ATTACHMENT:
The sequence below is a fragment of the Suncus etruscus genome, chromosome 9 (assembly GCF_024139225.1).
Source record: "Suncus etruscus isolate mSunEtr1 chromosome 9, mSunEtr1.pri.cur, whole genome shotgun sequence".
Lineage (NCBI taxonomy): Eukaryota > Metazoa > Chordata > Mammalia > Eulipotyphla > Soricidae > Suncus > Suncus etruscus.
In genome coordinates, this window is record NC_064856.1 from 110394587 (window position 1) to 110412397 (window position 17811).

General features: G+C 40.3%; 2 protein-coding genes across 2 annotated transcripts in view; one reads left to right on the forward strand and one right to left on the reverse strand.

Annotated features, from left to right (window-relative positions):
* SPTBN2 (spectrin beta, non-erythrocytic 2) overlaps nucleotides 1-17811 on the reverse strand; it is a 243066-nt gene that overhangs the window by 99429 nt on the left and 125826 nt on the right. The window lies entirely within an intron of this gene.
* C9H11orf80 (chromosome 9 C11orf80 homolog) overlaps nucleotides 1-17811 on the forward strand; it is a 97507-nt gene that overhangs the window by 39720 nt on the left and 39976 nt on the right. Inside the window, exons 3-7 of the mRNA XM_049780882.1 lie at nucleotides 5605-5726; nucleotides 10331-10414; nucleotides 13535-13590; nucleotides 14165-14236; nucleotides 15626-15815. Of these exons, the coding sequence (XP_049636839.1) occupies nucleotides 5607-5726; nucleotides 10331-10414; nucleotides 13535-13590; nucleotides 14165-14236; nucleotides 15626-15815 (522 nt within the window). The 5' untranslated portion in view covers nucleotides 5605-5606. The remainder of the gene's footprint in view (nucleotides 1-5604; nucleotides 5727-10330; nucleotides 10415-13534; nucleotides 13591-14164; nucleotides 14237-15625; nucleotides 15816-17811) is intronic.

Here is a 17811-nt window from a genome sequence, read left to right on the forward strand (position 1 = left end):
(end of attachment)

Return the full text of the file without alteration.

The sequence below is a fragment of the Suncus etruscus genome, chromosome 9 (assembly GCF_024139225.1).
Source record: "Suncus etruscus isolate mSunEtr1 chromosome 9, mSunEtr1.pri.cur, whole genome shotgun sequence".
Lineage (NCBI taxonomy): Eukaryota > Metazoa > Chordata > Mammalia > Eulipotyphla > Soricidae > Suncus > Suncus etruscus.
In genome coordinates, this window is record NC_064856.1 from 110394587 (window position 1) to 110412397 (window position 17811).

General features: G+C 40.3%; 2 protein-coding genes across 2 annotated transcripts in view; one reads left to right on the forward strand and one right to left on the reverse strand.

Annotated features, from left to right (window-relative positions):
* SPTBN2 (spectrin beta, non-erythrocytic 2) overlaps nucleotides 1-17811 on the reverse strand; it is a 243066-nt gene that overhangs the window by 99429 nt on the left and 125826 nt on the right. The window lies entirely within an intron of this gene.
* C9H11orf80 (chromosome 9 C11orf80 homolog) overlaps nucleotides 1-17811 on the forward strand; it is a 97507-nt gene that overhangs the window by 39720 nt on the left and 39976 nt on the right. Inside the window, exons 3-7 of the mRNA XM_049780882.1 lie at nucleotides 5605-5726; nucleotides 10331-10414; nucleotides 13535-13590; nucleotides 14165-14236; nucleotides 15626-15815. Of these exons, the coding sequence (XP_049636839.1) occupies nucleotides 5607-5726; nucleotides 10331-10414; nucleotides 13535-13590; nucleotides 14165-14236; nucleotides 15626-15815 (522 nt within the window). The 5' untranslated portion in view covers nucleotides 5605-5606. The remainder of the gene's footprint in view (nucleotides 1-5604; nucleotides 5727-10330; nucleotides 10415-13534; nucleotides 13591-14164; nucleotides 14237-15625; nucleotides 15816-17811) is intronic.

Here is a 17811-nt window from a genome sequence, read left to right on the forward strand (position 1 = left end):